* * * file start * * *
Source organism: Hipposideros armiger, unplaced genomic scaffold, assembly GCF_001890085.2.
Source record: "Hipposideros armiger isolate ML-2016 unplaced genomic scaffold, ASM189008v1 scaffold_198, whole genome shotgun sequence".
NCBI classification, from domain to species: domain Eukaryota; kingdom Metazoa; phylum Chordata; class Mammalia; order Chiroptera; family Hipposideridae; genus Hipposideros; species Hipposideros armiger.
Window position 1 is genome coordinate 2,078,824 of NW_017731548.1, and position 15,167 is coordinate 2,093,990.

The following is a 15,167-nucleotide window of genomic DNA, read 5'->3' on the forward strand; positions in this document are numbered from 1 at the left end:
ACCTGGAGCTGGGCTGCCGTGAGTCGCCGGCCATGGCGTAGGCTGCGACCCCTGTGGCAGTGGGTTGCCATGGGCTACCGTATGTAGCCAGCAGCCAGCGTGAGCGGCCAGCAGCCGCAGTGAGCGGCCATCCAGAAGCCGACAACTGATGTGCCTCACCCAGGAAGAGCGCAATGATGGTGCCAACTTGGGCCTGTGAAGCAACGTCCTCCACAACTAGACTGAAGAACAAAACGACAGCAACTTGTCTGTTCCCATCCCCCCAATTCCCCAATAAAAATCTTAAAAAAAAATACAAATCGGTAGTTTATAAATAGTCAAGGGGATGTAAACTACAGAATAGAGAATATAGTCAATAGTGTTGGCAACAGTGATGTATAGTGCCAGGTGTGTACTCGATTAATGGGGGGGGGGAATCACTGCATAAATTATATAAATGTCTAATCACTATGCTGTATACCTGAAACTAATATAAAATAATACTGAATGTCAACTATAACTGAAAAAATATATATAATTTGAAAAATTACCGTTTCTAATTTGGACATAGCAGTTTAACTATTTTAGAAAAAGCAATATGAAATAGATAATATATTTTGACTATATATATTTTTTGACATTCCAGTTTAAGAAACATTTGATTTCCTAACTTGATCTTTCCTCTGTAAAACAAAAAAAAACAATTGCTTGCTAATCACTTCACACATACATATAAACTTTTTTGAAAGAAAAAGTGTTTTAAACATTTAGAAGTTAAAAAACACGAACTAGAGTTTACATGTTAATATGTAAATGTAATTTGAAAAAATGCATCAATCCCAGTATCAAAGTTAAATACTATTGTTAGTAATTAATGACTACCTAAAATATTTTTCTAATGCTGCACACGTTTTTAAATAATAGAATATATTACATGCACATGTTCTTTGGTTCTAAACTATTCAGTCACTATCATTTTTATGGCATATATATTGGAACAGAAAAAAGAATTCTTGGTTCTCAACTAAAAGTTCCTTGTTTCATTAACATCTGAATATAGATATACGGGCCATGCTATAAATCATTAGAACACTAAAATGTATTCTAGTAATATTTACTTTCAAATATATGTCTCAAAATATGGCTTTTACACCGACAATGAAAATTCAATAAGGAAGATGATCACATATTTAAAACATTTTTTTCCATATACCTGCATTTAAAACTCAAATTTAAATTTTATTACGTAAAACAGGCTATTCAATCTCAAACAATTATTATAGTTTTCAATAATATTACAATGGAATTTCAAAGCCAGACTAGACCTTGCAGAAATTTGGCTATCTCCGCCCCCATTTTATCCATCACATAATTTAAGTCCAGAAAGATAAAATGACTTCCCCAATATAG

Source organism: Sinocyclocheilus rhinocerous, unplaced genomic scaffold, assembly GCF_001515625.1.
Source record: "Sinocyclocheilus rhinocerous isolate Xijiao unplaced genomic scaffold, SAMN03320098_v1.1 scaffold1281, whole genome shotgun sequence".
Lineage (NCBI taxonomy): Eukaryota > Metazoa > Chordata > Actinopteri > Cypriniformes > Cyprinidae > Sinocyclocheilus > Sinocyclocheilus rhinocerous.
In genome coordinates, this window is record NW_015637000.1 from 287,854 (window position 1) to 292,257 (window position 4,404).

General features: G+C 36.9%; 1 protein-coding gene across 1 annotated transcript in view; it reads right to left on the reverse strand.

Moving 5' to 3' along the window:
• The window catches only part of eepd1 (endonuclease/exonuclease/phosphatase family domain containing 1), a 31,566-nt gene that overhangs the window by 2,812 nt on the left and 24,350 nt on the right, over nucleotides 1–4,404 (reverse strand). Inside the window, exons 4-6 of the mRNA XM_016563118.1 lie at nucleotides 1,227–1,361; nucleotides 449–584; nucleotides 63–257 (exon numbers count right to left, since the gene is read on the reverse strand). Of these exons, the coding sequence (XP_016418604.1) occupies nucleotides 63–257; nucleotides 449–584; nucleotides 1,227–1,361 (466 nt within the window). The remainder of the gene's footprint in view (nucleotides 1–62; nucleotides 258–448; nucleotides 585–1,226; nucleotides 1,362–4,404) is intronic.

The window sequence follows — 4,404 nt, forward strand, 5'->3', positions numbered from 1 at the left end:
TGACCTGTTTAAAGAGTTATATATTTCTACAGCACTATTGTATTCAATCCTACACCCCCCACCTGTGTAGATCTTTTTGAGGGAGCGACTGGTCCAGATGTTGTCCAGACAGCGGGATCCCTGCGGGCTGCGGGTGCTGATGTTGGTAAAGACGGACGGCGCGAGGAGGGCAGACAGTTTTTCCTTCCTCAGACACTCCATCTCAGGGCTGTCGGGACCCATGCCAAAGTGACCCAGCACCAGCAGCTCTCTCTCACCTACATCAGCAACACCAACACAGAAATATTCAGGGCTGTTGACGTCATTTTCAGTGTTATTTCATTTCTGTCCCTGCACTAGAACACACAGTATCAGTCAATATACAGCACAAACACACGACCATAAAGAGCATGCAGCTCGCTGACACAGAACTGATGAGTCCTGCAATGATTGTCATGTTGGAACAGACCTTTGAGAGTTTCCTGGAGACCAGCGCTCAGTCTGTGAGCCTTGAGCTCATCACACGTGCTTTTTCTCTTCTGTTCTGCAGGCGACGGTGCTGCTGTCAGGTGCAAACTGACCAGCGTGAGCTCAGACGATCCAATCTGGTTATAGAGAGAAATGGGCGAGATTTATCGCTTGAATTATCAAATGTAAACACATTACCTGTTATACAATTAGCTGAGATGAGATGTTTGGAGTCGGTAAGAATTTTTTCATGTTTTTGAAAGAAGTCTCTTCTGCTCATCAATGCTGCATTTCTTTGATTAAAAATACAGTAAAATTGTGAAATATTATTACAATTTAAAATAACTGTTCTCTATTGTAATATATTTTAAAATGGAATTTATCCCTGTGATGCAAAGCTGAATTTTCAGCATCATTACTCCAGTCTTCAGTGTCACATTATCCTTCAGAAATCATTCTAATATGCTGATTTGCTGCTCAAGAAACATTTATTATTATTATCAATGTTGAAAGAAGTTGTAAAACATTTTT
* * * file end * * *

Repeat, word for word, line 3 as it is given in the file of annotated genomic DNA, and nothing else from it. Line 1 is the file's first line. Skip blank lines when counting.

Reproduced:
NCBI classification, from domain to species: domain Eukaryota; kingdom Metazoa; phylum Chordata; class Mammalia; order Chiroptera; family Hipposideridae; genus Hipposideros; species Hipposideros armiger.